Mindwalker, by A. J. Steiger
Updated: Feb 17
Mindwalker is a novel with a marvelous concept that A. J. Steiger forms into a vivid rendering of the future.
In the future there is no war, no social unrest, no painful memories and no freedom.
At seventeen, Lain has already aced the Institute’s elite training programme for Mindwalkers, therapists who use direct neural links to erase traumatic memories. A prodigy and the daughter of a renowned scientist, whose death left her alone in the world, Lain is driven by the need to save others.
When troubled classmate Steven asks her to wipe a horrific childhood experience, Lain’s superiors warn her to stay away. Steven’s scars are too deep, they say, the risk too great. Yet as she defies their warnings and explores Steven’s memories, it becomes clear that something is very, very wrong. Is the Institute really an organisation of healing, or one of manipulation and state control?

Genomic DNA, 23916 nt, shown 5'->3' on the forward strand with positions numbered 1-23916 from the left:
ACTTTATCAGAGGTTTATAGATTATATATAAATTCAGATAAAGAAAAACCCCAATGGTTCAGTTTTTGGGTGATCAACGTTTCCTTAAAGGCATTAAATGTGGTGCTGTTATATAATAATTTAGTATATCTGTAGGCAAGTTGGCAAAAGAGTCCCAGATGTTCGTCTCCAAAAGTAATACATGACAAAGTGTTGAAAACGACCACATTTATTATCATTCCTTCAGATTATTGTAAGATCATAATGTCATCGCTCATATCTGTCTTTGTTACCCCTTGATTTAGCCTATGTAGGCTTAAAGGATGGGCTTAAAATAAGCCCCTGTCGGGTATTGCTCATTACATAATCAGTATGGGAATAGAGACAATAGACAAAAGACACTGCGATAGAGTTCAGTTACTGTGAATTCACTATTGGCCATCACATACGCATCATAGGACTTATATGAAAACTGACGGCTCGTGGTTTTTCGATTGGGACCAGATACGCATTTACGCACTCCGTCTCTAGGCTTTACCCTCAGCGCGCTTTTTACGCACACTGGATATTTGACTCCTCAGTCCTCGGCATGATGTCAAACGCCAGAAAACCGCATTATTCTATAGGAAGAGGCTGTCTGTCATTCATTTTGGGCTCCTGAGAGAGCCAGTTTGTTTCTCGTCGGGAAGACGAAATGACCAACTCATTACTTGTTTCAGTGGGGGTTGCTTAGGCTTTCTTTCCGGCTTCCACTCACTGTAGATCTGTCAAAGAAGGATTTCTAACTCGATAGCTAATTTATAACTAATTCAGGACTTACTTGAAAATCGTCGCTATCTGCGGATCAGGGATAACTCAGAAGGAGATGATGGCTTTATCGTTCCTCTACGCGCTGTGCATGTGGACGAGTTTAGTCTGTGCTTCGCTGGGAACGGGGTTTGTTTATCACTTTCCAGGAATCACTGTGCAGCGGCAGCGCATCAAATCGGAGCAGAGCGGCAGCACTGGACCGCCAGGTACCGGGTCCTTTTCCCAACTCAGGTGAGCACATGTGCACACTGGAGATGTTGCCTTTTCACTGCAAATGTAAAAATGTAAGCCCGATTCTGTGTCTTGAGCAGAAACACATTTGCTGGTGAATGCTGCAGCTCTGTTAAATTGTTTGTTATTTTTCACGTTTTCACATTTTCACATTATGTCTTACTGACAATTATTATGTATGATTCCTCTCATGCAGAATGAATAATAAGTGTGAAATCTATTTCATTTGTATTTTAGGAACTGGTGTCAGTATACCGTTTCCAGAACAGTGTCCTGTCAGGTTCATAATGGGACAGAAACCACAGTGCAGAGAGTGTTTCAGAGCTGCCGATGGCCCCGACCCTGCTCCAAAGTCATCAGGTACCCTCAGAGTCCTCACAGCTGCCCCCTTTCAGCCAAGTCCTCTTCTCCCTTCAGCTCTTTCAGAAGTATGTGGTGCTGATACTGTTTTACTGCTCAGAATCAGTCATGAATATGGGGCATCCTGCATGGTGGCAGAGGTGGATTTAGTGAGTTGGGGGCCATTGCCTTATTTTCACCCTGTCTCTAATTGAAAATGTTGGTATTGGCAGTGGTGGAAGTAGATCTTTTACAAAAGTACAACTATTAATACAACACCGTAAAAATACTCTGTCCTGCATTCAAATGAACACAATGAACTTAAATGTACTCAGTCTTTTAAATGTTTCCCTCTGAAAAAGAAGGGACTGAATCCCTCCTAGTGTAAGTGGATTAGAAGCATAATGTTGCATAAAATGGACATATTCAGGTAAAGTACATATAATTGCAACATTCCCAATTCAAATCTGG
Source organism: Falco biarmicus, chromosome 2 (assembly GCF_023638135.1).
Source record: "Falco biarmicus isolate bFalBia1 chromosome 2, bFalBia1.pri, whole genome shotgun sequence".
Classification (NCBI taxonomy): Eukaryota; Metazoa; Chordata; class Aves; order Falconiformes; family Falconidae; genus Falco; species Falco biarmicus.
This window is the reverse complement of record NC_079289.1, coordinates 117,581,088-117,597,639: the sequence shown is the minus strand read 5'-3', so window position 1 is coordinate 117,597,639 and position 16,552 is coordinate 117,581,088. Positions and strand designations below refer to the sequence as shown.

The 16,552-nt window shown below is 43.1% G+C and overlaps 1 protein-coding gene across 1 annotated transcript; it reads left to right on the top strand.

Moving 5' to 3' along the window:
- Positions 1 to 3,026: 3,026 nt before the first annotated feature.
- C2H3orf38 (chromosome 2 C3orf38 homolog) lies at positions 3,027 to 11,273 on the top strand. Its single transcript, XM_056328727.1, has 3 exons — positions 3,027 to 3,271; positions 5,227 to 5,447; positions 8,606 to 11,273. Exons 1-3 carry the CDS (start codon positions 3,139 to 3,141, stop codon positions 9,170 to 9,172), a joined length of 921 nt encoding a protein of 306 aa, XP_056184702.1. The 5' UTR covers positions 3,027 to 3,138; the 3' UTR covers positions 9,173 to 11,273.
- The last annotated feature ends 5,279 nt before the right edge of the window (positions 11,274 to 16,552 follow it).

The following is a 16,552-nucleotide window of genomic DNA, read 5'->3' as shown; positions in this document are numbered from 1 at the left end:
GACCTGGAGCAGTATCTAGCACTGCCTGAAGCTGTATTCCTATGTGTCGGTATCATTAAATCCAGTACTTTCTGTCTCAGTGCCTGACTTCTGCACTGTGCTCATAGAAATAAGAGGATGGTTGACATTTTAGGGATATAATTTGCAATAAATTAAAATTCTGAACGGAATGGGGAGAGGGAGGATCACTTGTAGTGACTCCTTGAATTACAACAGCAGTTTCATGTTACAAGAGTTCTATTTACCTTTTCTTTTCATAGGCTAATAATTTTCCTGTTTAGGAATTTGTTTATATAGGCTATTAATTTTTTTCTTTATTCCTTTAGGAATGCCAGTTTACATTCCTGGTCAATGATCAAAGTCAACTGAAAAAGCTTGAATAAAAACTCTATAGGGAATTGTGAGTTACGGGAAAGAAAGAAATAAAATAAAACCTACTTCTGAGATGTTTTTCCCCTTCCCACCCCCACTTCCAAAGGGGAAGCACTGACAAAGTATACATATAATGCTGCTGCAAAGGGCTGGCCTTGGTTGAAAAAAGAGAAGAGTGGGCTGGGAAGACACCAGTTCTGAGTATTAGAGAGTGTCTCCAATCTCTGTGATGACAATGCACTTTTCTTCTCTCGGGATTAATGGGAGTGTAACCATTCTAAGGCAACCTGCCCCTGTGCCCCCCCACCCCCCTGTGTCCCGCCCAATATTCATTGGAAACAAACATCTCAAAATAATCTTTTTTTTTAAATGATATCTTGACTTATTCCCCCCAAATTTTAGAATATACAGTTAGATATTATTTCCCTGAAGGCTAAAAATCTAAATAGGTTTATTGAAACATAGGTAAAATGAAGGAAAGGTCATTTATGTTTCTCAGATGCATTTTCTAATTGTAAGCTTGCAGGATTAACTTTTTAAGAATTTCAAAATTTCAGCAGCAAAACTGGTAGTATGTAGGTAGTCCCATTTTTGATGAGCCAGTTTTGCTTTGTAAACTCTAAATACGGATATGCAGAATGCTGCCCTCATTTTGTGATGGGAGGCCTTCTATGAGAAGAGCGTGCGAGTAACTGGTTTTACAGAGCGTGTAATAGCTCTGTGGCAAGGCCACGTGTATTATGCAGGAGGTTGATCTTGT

Mindwalker starts off empowered, shaping this future world with expert story craftsmanship and gripping the reader early. However, sadly, the novel looses a lot of its power after the half way point and the story line grows vague in direction.
Steigers concept for Mindwalker remains strong, leaving hope for the next novel in the series to bring back the main concepts with great force and ambition.
Though characters, setting and story stages require some serious work, it is the idea and the passion that went into this novel that makes it a worthwhile read.
We Give Mindwalker One Star
Cover price £8.99
Available as an eBook